Model-driven engineering practices in industry: social, organizational and managerial factors that lead to success or failure

John R. Hutchinson, Jon Whittle, Mark Rouncefield

Research output: Contribution to journalArticleResearchpeer-review

129 Citations (Scopus)


In this article, we attempt to address the relative absence of empirical studies of model driven engineering (MDE) in two different but complementary ways. First, we present an analysis of a large online survey of MDE deployment and experience that provides some rough quantitative measures of MDE practices in industry. Second, we supplement these figures with qualitative data obtained from some semi-structured, in-depth interviews with MDE practitioners, and, in particular, through describing the practices of four commercial organizations as they adopted a model driven engineering approach to their software development practices. Using in-depth semi-structured interviewing, we invited practitioners to reflect on their experiences and selected four to use as exemplars or case studies. In documenting some details of their attempts to deploy model driven practices, we identify a number of factors, in particular the importance of complex organizational, managerial and social factors-as opposed to simple technical factors-that appear to influence the relative success, or failure, of the endeavor. Three of the case study companies describe genuine success in their use of model driven development, but explain that as examples of organizational change management, the successful deployment of model driven engineering appears to require: a progressive and iterative approach; transparent organizational commitment and motivation; integration with existing organizational processes and a clear business focus.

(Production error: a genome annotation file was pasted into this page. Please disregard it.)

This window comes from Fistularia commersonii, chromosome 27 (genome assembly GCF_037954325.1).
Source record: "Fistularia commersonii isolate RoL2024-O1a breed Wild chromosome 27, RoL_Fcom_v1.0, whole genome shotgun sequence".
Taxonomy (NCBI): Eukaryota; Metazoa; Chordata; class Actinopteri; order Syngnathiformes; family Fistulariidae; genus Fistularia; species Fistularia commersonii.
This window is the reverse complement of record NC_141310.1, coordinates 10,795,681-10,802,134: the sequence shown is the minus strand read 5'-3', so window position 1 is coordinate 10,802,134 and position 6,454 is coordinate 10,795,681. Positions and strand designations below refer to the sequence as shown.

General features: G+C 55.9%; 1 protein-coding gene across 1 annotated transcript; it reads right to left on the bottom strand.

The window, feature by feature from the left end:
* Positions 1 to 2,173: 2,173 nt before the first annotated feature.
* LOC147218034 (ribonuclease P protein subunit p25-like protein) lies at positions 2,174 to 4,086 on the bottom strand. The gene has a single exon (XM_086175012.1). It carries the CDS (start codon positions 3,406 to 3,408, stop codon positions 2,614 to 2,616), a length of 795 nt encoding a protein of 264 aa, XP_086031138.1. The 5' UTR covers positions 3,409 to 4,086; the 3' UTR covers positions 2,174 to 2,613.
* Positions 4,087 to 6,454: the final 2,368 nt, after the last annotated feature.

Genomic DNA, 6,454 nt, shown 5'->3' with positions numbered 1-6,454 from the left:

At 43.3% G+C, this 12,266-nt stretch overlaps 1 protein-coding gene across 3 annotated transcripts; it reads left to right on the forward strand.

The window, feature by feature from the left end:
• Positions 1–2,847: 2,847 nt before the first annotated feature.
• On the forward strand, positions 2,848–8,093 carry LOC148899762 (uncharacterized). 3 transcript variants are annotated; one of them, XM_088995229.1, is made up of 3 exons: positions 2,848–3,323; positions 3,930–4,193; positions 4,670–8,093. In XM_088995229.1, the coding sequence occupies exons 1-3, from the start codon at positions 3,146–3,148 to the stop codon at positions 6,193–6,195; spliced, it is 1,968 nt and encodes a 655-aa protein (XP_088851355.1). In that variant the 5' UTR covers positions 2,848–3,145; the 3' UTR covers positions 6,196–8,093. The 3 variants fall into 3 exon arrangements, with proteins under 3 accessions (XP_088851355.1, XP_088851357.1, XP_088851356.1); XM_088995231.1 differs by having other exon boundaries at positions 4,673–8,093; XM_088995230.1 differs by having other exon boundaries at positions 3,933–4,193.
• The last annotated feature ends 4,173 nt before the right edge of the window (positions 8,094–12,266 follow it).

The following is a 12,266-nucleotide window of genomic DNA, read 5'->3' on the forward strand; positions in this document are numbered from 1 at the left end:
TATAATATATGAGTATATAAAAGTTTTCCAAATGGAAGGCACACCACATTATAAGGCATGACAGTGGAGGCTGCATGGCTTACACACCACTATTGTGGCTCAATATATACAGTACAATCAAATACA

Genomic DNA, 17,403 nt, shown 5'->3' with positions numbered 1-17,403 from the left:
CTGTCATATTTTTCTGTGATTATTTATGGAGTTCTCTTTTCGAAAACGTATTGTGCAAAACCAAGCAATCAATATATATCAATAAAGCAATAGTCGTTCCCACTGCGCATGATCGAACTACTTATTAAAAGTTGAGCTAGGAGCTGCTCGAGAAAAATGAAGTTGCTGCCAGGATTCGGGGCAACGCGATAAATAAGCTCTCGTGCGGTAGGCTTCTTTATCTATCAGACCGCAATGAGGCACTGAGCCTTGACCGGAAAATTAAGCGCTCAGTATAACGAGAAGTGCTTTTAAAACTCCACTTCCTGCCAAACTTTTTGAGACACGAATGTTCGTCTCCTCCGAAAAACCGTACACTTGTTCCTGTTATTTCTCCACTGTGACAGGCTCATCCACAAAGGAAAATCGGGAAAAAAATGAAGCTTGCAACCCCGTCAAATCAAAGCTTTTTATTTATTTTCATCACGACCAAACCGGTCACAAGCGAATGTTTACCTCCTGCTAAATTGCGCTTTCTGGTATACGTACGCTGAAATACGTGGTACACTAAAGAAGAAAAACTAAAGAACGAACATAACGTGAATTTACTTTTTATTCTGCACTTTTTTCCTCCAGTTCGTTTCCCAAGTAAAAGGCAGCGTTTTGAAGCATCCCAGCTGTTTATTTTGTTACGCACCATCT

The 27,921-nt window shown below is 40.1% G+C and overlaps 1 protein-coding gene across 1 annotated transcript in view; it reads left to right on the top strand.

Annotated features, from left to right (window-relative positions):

Original languageEnglish
Pages (from-to)144-161
Number of pages18
JournalScience of Computer Programming
Publication statusPublished - 2014
Externally publishedYes


  • Empirical software engineering
  • Industry practice
  • Model driven engineering

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